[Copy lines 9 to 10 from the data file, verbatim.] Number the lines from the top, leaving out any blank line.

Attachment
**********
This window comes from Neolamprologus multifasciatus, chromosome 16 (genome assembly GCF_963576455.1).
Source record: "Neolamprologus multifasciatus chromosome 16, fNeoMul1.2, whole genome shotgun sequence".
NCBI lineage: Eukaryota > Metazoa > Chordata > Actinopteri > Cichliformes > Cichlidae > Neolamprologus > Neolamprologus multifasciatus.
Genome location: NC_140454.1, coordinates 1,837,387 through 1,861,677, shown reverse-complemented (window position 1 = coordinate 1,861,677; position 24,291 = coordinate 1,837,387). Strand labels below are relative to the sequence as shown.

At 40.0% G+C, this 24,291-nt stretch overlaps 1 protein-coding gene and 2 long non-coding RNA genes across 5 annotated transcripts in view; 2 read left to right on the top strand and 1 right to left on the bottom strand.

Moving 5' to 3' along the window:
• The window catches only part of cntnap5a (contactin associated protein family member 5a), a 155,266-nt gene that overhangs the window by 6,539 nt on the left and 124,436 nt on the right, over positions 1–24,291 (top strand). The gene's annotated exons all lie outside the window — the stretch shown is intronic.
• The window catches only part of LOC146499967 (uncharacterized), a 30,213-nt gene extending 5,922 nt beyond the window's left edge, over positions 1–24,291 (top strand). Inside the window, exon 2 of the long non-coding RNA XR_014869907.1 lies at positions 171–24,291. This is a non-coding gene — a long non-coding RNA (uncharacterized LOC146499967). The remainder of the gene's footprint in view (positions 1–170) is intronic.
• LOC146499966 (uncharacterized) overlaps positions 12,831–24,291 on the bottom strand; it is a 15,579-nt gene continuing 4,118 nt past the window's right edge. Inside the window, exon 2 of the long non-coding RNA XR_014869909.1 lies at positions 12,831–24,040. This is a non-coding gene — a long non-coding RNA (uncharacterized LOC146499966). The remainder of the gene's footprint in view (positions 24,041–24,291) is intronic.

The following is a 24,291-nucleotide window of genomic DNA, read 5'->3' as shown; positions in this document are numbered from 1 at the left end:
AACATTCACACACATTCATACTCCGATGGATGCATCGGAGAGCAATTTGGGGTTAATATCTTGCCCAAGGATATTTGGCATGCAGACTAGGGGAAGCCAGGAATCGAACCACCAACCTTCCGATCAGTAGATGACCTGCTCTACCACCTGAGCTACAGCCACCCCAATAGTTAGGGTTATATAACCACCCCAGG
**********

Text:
• LOC146499966 (uncharacterized) overlaps positions 12,831–24,291 on the bottom strand; it is a 15,579-nt gene continuing 4,118 nt past the window's right edge. Inside the window, exon 2 of the long non-coding RNA XR_014869909.1 lies at positions 12,831–24,040. This is a non-coding gene — a long non-coding RNA (uncharacterized LOC146499966). The remainder of the gene's footprint in view (positions 24,041–24,291) is intronic.

The following is a 24,291-nucleotide window of genomic DNA, read 5'->3' as shown; positions in this document are numbered from 1 at the left end: